We had just arrived in sleepy Kandersteg the night after a long journey from crowded Vernazza. After the baking Mediterranean Italian sun, the cool mountain air of Swizterland was welcome and refreshing. Our hotel, built in the late 19th century, sat across from a racing brook (which the Swiss call bachs) along a gently winding street that was sparsely filled with Swiss-style hotels, chalets, and farmhouses. We were here for a hiking tour, and since the group wasn’t set to arrive until that evening, we decided to venture out on our own that morning. The woman at our hotel’s reception desk told us we could walk up to Oeschinensee, a lake some 5100 feet above sea level. “It’s an easy walk,” she said.
What I later came to understand, is that a Swiss person’s “easy” is what I might call “strenuous.” And when a Swiss person says, “That hike was interesting,” what they really mean is that on said hike they feared for their life. (We did not fear for our life this day. That came later.)
We found the trailhead not far from the hotel. Swiss trails are marked well with yellow signs and red and white trail “blazes” or painted markers. At first the trail led up a paved road. Easy, we thought. But soon the trail diverted us onto a gravel and dirt path alongside a river. We looked up, between breaks in the clouds, to see a waterfall streaming down the tremendous mountainside. Are we going up there? we wondered. Even higher, on the uppermost peaks, were snow, ice, and glaciers.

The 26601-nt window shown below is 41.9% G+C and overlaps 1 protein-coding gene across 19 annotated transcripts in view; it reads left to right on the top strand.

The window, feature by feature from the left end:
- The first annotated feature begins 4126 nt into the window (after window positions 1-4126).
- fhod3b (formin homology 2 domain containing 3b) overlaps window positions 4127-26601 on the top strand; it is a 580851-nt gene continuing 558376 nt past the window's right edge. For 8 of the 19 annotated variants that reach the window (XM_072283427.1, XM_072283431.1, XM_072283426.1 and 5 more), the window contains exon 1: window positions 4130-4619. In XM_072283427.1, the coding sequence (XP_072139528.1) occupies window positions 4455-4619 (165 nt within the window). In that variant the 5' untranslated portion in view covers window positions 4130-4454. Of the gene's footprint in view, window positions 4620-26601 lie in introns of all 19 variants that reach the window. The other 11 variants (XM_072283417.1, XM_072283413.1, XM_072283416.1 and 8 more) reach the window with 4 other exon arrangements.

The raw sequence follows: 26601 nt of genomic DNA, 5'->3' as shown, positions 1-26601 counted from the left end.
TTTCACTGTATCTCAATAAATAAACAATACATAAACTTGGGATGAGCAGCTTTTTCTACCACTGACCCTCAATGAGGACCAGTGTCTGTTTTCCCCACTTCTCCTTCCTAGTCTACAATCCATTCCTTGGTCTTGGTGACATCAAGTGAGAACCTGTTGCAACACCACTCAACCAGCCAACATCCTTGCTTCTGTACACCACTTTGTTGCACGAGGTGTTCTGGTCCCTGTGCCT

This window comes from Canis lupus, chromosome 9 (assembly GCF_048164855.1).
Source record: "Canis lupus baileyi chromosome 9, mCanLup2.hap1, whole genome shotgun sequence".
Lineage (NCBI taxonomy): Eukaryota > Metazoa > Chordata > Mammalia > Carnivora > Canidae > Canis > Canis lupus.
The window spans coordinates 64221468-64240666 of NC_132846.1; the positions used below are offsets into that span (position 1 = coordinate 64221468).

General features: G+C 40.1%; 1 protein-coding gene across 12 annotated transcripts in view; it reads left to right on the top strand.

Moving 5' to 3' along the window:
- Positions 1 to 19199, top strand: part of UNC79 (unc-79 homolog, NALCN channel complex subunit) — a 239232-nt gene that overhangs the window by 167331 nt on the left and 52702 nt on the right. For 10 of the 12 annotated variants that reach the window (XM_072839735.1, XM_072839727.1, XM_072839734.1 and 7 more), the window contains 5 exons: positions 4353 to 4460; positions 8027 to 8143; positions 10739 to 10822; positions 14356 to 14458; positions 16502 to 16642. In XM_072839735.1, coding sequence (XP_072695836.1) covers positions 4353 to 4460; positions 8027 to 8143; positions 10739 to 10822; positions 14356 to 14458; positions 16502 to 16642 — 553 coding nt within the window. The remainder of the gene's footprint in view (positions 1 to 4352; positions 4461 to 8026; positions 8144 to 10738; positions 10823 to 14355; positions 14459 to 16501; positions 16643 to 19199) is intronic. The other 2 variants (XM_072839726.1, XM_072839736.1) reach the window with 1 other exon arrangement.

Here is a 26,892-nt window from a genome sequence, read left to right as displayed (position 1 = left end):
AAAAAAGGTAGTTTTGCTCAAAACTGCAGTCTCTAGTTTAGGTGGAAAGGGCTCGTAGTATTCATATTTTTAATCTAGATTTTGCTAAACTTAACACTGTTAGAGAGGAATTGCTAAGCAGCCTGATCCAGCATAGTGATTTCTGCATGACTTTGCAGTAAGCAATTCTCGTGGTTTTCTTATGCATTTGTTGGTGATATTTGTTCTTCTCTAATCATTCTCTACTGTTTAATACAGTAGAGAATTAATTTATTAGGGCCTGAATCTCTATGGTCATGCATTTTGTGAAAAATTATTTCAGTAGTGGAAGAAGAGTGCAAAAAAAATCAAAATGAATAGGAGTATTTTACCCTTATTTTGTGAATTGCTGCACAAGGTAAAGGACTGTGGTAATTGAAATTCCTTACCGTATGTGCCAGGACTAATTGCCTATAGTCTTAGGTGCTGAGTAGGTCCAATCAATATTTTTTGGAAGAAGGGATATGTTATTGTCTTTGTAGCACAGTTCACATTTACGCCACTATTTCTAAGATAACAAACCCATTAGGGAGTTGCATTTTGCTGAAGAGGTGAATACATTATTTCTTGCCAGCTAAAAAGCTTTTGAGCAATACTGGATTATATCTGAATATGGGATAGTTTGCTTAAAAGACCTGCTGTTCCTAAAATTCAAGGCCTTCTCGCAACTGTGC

The path swerved back toward the mountain, and it was up over rock and root, stone and shrub, switching back here and there. We passed other hikers, who said, “Bonjour,” and “Buona sera,” and “Guten Tag,” and “Grüezi,” as the fog grew thicker and the air colder. Soon we had to don our rain jackets and sweaters, which felt strange, since we had just come from the hot climate of the Italian Ligurian coast. Up we went, climbing higher and higher, past dormant ski lifts and wide pastures, and through thick alpine forest, for about two hours, until the fog was so thick we could barely see ten feet in front of us. But we kept going, troupers that we were.
Soon, we began to hear a faint jangling, like those of wind chimes in a breeze. We seemed to reach a plateau, a grassy pasture scattered with stone. Suddenly, we were surrounded by cows. Dozens of them, grazing in this strange, misty pasture, their bells jangling from their necks, with no one else around. Just yesterday we were sweating on a beach, and now we are here, on a foggy mountain surrounded by cows. The moment was surreal, and we both paused, mesmerized by the sound. The cows, wagging their frayed tails, seemed unconcerned by our presence, almost as if we weren’t even there.
It was a supremely mystical moment. The air smelled of manure and cow and rain and grass, was cool and wet, and all was quiet except for the sound of the bells ringing. You can listen for yourself.